19. I am of the opinion therefore and so find, that at all material times the defendant company was not in possession of the rejection card relating to Jadunath. That being so, the defendant company not having the means of knowledge still less what is essential to the plaintiffs' case of waiver, the actual knowledge of Jadunath's rejection by the Sun Life Assurance Company in 1932 after medical examination, it cannot be said that they waived their rights to insist that the basis of the policy had gone by reason of the untrue statements made by Jadunath. For that reason I am of the opinion that this appeal must be allowed. The appellants will get the costs of the appeal but there will be no costs in the Court below.
20. I agree that this appeal must be allowed. In this case, the initial onus lay upon the defendant company to show that they were legally entitled to avoid the contract. In my view, they were able to discharge this onus by showing that in 1935 Jadunath Sarkar had omitted to state certain material facts when he made his proposal for insuring his life. The defendant company were also able to show that they were not affected by the proviso to the policy that 'after the expiry of three years from this date, neither error in nor, omission from such proposal, personal statement or declaration, not wilful or in the nature of fraud shall render this policy void.' In other words, they proved that certain material information had been wilfully withheld from them by Jadunath and that his conduct in this respect was in the nature of fraud. This being the case, the onus was then thrown upon the plaintiff to show that the defendant company had waived their right to annul the policy.
21. With regard to this point, Mr. Banerjee on behalf of the plaintiffs argues that it is sufficient for his purpose to show that a rejection card said to have been issued by the Indian Life Assurance Offices Association reached the defendant company. In order to do this, Mr. Banerjee attempts to show that this rejection card must have reached the Western India Life Insurance Co., Ltd., in the ordinary course of business. Now the ordinary course of business is a relevant fact under Section 16, Evidence Act, and under Section 114 of that Act the Court may presume that the ordinary course of business is followed. This presumption, however, cannot arise unless the course of business has been proved or admitted. In my view, the evidence which was given in this case was quite insufficient for the purpose of showing that a rejection card must have reached the Western India Life Insurance Co., Ltd. in the ordinary course of business. It is true that Mr. Archer gave evidence to the effect that these rejection cards are distributed to the constituents of the office in which he is employed. There was, however, no satisfactory evidence as to the manner in which these cards are re-distributed by the Indian Life Assurance Offices Association, which was one of the constituents of the Calcutta organization. Further, it was not shown what happened to these cards after they had been received in the various offices to which they were finally distributed, whether the system which was followed was such that the absence of a card, which a constituent office was entitled to receive, would be immediately detected and whether a requisition would be made for it as a matter of course. With regard to this matter, Panckridge J. states in his judgment:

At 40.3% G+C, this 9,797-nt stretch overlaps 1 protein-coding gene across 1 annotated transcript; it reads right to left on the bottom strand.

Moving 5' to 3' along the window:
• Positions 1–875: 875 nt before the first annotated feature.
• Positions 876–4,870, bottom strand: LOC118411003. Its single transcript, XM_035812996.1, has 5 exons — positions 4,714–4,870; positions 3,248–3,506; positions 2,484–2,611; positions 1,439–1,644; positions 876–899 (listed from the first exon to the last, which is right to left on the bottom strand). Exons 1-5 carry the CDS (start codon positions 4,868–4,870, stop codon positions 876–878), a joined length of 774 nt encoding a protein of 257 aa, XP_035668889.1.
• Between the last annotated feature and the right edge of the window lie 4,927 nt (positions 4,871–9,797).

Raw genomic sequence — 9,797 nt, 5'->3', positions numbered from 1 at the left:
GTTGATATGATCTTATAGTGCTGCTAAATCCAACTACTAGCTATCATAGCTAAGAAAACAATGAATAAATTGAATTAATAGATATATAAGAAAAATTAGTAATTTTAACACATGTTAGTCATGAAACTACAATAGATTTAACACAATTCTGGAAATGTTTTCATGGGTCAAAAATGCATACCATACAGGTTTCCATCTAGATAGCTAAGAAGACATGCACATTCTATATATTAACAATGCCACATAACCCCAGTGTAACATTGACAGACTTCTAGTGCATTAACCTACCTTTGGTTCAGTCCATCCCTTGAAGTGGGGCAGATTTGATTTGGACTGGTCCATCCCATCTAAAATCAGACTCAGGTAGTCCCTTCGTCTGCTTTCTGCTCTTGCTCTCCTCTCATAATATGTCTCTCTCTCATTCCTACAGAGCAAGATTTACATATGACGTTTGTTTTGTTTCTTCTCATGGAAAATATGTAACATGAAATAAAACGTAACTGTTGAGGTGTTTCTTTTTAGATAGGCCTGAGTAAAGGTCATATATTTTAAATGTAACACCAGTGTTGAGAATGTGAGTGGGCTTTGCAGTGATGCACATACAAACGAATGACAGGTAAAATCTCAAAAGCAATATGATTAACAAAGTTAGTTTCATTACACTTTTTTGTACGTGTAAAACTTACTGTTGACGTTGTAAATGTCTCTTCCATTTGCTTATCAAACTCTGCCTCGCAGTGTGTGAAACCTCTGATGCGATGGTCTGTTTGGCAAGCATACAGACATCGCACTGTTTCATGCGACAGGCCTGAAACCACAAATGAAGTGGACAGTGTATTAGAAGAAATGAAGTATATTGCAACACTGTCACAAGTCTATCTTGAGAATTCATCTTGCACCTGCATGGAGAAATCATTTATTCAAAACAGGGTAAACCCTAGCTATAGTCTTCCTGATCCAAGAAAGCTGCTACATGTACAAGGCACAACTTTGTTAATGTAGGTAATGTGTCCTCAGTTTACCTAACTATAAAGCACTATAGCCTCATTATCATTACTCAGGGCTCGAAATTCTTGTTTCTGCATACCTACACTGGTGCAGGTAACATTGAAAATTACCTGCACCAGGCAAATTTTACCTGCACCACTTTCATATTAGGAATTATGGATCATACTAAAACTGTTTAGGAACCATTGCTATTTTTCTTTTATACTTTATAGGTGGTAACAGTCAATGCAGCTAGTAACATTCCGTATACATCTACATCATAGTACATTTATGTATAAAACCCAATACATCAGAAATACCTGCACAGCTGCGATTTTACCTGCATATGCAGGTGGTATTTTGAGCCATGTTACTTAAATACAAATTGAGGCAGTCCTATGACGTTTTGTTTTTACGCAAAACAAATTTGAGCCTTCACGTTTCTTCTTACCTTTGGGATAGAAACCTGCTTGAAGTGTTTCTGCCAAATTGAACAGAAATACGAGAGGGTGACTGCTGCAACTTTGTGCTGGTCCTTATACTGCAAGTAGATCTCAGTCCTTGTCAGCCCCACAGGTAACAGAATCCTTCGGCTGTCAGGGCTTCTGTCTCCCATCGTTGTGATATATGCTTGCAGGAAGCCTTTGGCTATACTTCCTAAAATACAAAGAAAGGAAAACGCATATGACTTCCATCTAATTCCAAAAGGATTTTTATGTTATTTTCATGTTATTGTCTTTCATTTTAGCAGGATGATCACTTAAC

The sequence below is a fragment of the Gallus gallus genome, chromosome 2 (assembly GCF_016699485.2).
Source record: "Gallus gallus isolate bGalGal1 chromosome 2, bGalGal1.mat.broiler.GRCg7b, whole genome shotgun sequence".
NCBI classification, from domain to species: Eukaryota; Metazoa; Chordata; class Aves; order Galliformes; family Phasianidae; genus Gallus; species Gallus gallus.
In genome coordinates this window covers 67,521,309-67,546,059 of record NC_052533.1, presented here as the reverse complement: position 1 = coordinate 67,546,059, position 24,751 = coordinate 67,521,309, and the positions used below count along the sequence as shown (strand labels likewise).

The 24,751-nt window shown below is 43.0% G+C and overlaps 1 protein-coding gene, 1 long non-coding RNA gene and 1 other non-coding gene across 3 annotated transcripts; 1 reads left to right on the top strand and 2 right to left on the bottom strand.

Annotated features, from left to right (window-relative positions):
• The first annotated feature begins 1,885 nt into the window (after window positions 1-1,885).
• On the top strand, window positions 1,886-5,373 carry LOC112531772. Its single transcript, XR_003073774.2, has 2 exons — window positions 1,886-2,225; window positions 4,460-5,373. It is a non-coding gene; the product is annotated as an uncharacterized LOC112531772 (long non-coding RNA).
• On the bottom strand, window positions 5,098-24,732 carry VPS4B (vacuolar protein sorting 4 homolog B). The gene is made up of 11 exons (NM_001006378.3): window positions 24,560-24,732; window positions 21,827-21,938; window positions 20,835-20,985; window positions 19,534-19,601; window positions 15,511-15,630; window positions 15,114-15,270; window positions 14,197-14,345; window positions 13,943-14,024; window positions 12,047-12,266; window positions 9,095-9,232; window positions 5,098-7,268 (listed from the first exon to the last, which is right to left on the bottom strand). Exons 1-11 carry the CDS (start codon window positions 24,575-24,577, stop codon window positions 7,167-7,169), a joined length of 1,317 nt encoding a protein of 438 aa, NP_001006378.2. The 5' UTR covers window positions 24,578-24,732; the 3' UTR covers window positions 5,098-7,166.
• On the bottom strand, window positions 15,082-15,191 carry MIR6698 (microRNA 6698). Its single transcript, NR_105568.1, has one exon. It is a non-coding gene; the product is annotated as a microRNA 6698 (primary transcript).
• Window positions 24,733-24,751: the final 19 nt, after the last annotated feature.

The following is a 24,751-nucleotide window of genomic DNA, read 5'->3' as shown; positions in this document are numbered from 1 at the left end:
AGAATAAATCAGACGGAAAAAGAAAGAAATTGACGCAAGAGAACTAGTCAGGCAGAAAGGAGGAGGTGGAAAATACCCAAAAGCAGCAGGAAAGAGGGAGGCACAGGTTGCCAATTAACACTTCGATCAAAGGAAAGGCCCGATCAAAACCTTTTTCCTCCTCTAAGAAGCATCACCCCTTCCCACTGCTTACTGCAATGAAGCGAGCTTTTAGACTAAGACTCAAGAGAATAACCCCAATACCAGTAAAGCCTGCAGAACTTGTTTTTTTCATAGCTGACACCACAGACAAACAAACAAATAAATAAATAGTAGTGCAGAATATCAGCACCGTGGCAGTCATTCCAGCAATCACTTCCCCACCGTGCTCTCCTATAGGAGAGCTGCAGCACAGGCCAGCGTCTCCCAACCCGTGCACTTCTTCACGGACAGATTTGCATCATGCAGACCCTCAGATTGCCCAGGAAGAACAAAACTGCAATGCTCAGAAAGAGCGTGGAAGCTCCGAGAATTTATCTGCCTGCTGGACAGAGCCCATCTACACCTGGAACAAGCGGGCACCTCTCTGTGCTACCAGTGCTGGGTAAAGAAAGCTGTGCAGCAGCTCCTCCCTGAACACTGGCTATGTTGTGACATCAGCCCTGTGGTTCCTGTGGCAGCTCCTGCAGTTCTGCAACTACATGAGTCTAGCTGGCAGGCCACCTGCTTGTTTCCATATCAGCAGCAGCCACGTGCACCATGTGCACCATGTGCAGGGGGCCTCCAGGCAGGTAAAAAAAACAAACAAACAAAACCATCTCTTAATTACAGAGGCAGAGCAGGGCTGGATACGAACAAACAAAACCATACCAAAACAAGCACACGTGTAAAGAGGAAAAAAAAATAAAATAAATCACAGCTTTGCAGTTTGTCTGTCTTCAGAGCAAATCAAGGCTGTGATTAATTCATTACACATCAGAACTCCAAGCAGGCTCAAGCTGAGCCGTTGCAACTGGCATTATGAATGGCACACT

In my opinion having regard to the relations which must exist between the Association and those who are its members if it is a fact that the cards were not sent out, it was for the defendants to call evidence to that effect from the Association.
22. In my view, the learned Judge has wrongly placed the onus upon the defendants with regard to this particular point. Having regard to the circumstances of the case the onus to prove the course of business lay with the plaintiffs and not with the defendants. Mr. Joshi's answers certainly show that his office was entitled to receive rejection cards but I am not prepared to hold that his evidence indicates that the rejection card relating to the proposal to the Sun Life Co. in 1932 was actually received by the defendants. It is certainly significant that, when the Western India Life Insurance Co. Ltd., wrote to the Sun Life Assurance Co. of Canada on 27th May 1935, they made no reference to the rejection of Jadunath's application by the latter company in 1932; and the letter addressed by the Hindusthan Co-operative Insurance Society Ltd. to the Indian Life Assurance Offices Association on 7th November 1938 also indicates that the particular company had not received the rejection card which is supposed to have been issued by the Indian Life Assurances Association on 17th October 1932. Having regard to this evidence and the circumstances to which I have referred, I am of opinion that the plaintiffs have not succeeded in discharging the onus which lay upon them to show that the rejection card had actually been received by the defendant company.